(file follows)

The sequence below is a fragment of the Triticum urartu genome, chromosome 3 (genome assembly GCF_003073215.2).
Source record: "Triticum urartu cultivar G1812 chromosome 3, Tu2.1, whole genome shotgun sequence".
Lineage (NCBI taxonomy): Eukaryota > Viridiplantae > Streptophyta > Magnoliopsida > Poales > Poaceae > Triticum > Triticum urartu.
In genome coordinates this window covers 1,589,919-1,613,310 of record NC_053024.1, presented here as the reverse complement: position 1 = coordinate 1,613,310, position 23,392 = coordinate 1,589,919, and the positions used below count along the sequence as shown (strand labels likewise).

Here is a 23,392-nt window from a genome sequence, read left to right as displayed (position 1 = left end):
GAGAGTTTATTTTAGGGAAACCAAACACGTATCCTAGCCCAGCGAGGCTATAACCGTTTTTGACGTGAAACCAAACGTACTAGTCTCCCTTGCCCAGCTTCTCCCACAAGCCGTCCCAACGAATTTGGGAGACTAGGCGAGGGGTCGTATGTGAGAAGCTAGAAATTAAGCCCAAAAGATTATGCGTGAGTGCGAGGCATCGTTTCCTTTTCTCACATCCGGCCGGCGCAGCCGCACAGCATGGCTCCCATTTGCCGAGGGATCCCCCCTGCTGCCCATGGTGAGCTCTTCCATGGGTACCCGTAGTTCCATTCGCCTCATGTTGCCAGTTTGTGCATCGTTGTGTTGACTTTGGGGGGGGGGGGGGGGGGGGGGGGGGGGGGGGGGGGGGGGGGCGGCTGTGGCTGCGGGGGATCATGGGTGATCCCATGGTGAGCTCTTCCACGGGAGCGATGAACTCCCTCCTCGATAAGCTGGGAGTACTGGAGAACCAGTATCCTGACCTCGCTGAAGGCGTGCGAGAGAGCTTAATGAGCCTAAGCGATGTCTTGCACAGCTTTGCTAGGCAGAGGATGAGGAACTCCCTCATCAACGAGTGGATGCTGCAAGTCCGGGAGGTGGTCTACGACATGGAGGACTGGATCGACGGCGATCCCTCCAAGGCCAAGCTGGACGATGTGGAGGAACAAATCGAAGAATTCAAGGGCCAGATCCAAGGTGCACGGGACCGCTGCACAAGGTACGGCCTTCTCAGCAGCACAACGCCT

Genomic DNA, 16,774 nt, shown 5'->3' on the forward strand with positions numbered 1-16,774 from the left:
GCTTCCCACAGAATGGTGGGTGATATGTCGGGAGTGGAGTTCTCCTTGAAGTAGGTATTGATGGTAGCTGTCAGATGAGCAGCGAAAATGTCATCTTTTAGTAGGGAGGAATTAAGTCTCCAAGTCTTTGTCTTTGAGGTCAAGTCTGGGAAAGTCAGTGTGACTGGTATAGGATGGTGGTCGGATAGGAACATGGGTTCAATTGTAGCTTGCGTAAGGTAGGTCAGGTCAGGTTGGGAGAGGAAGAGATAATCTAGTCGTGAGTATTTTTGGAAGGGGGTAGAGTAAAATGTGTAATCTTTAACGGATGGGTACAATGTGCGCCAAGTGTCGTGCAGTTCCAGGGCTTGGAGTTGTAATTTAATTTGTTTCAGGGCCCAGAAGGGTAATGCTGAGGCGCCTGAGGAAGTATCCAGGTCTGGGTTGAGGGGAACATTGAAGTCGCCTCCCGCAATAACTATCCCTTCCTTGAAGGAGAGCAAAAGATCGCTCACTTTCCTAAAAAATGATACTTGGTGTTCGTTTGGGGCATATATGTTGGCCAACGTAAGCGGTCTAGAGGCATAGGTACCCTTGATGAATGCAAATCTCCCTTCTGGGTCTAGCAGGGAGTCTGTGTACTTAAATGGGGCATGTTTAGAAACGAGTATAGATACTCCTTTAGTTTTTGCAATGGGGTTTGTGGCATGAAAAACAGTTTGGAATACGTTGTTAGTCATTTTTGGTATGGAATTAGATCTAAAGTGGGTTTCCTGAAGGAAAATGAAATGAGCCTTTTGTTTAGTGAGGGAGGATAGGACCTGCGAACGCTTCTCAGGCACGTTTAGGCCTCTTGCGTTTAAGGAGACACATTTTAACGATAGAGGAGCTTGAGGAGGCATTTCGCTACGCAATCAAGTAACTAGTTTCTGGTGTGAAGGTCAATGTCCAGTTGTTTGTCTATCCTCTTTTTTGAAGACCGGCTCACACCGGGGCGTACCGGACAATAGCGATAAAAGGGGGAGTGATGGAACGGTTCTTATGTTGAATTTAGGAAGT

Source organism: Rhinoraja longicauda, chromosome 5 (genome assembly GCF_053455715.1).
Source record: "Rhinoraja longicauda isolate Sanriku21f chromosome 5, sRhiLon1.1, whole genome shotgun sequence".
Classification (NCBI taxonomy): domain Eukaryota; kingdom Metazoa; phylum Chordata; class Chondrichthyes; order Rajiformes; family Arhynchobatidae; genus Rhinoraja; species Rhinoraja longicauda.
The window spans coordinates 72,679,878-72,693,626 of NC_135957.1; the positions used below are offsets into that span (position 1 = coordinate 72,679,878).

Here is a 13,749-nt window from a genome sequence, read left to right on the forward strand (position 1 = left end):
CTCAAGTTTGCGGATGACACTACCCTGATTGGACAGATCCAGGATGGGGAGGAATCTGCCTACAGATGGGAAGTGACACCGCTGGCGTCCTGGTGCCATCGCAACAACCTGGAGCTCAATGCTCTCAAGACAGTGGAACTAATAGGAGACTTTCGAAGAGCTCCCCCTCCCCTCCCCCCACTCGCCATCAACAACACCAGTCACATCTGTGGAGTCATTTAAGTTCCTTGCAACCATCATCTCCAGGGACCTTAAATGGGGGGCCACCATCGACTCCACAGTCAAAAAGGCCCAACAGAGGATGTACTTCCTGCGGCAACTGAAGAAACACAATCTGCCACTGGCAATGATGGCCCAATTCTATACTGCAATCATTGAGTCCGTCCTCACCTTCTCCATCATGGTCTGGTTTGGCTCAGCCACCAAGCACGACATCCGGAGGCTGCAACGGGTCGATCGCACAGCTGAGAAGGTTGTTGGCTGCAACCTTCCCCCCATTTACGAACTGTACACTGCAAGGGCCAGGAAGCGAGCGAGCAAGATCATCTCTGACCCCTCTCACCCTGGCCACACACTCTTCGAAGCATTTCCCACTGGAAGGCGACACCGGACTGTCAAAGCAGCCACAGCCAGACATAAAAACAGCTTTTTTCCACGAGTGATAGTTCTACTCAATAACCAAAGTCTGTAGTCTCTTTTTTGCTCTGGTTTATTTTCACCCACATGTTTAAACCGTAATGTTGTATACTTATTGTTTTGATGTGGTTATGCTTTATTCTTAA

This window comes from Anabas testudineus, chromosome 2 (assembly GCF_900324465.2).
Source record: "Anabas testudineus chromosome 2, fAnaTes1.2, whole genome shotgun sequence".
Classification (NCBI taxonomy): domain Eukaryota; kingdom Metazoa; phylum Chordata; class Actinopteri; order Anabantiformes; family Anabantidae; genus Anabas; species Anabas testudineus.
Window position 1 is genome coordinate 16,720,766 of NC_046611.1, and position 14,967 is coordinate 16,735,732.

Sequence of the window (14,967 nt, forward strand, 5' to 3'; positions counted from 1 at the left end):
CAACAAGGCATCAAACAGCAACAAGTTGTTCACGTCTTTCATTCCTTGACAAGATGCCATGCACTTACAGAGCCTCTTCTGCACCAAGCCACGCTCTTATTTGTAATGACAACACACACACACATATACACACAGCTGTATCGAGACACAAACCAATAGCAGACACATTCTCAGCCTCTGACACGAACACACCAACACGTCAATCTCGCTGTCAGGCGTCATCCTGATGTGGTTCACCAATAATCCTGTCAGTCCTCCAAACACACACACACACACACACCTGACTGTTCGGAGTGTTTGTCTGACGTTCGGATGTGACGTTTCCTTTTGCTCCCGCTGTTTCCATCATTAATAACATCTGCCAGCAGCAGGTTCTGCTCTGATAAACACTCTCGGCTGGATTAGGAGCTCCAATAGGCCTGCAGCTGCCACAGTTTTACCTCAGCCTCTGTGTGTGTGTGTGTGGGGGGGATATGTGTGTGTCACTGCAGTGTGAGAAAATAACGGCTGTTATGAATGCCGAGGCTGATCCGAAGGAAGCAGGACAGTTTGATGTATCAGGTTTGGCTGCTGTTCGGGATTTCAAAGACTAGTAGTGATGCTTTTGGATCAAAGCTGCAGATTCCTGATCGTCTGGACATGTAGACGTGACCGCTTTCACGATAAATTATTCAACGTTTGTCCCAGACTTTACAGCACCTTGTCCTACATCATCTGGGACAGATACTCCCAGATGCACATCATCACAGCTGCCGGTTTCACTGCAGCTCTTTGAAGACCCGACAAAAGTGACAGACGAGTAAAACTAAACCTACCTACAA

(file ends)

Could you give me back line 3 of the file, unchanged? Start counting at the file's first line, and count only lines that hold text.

Lineage (NCBI taxonomy): Eukaryota > Viridiplantae > Streptophyta > Magnoliopsida > Poales > Poaceae > Triticum > Triticum urartu.